Granite Grip vs. SpreadRock: Comparison and Best Applications

An ugly walkway, driveway, or patio porch can ruin the whole picture of a house. Concrete resurfacing products can help us breathe life into these areas and make our houses stand that much taller.

Below we cover two Concrete coating products, their application methods, and how they compare.

Granite Grip

Granite Grip is a ready-to-use decorative floor coating that can be used for interior and exterior surfaces such as masonry, stone, and brick. It is also conducive for horizontal surfaces with thin cracks, such as garage floors, driveways, pool decks, and porches.

Once dry, it appears multi-speckled. Granite Grip is a good choice for residential use and is designed to allow coloring additions per user preferences.

Granite Grip is prohibited for use on surfaces in industrial areas. It should also not be applied on vertical surfaces and any areas subject to hydrostatic pressure.

Tools used for application include; a brush, a roller cover, an extension pole, and a paint tray.

Application process

Step one: Prepare your surface

Before starting the process, the surface should be clean, dry, and free from all dirt or liquid contaminants.

New surfaces may require etching. Remove oil and grease stains mechanically or using an industry-grade chemical to enable the Granite Grip to adhere to your surface. Be careful while using any acid solutions. Protect your eyes using goggles and immediately wash away any acid that splashes onto your skin.

For previously coated surfaces, remove peeling paint by scraping it down to its original concrete appearance.

Remove all dust residue by dabbing your surface with a clean damp cloth. After etching, your concrete surface should feel like ‘120-150’ grit sandpaper.

Take as much time as you need to avoid problems down the line.

Step Two: Prepare the Granite Grip

Mix the buckets of your Granite Grip and stir thoroughly to achieve a uniform color for your surface.

Do not be tempted to thin the Granite Grip. An alteration of this kind may cause product failure.

Step Three: Hairline cracks

Pour some of your mixed Granite Grip into a small container. Use a regular brush to coat each of the small cracks on your surface, typically 1⁄8 inch or less. Start with a thin coat and successively make the coat wider. Allow the cracks to dry before recoating or using your roller for the final coat.

Step Four: First coat.

Your first coat should be light. It might not look very appealing in the beginning but do not despair. A thin coat allows the Granite Grip to bond with the etched cracks, providing a good base for subsequent coats.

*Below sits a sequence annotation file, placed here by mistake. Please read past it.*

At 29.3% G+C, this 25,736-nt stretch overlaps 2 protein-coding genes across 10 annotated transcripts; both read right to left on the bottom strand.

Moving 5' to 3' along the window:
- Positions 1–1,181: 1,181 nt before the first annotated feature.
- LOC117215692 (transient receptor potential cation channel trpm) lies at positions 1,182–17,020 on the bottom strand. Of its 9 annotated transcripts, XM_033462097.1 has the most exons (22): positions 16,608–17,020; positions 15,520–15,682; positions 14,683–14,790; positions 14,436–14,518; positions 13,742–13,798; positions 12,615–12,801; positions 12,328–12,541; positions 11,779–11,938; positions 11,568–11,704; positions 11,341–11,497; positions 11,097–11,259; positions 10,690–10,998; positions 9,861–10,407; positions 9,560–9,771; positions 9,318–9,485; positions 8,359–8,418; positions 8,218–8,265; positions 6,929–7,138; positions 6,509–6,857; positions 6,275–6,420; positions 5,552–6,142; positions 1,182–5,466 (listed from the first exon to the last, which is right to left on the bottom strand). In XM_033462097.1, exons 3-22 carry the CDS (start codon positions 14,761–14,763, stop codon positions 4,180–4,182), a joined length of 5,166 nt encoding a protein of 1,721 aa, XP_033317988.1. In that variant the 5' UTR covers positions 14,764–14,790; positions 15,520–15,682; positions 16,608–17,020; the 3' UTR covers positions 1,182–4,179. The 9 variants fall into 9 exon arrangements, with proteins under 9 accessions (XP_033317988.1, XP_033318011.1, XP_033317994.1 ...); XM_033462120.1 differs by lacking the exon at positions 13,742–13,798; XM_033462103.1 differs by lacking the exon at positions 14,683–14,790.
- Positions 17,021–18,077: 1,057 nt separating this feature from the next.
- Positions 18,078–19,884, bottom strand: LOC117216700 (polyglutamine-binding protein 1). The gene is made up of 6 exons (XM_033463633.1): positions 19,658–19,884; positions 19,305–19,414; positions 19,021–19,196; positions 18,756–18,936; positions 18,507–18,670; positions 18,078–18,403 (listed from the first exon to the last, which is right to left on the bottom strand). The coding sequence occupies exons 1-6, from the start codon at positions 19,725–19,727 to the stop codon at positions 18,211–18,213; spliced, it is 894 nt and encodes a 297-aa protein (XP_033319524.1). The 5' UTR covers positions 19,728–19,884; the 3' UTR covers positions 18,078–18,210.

Pour the coating on your surface in a circular shape of at least 25 cm in diameter. Spread from the center outwards. Use the product when the temperatures are between 50 to 90 degrees, and do not apply it in direct sunlight.

Exert moderate pressure on your roller as you apply the first coat of Granite Grip. Paint your surface in sections. You can have fun with it by painting in random directions. The goal is to avoid regular and repetitive painting patterns.

Consider using a texture sprayer for larger projects. Spray in sections and then use a roller to spread the Granite Grip.

Give your surface at least three to four hours to dry before recoating. Allow more time to dry in cooler temperatures.

Step Five: Multiple Coats

The number of coats you use will depend on how thin you apply your coats and how you want your surface to look.

It should be easier to add subsequent coats. Applying your coats under direct sunlight may cause them to bubble. Cut any bubbles out and apply light coats over the faulty areas. Remember to give these areas enough time to dry before applying the next coat.

After 24 hours, your surface will be ready for light foot traffic. Heavy traffic should wait until 72 hours.

Give your surface 30 days before cleaning the covered surface. It is advisable to use mild detergents to avoid premature product failure.


SpreadRock is a spreadable stone coating for concrete surfaces. It provides an instantaneous uplift to various concrete surfaces, including masonry, drywall, and planters.

It is readily applied using a scraper, trowel, or squeegee. This coating requires an equally short time to dry.

Its design enables it to withstand significant changes in temperature and chemical damage. Whether applied to your garage or on industrial floors, SpreadRock will remain durable. This makes it suitable for various uses, from porches, bathrooms, and pool decks to basement floors, foundation walls, and light industrial floors.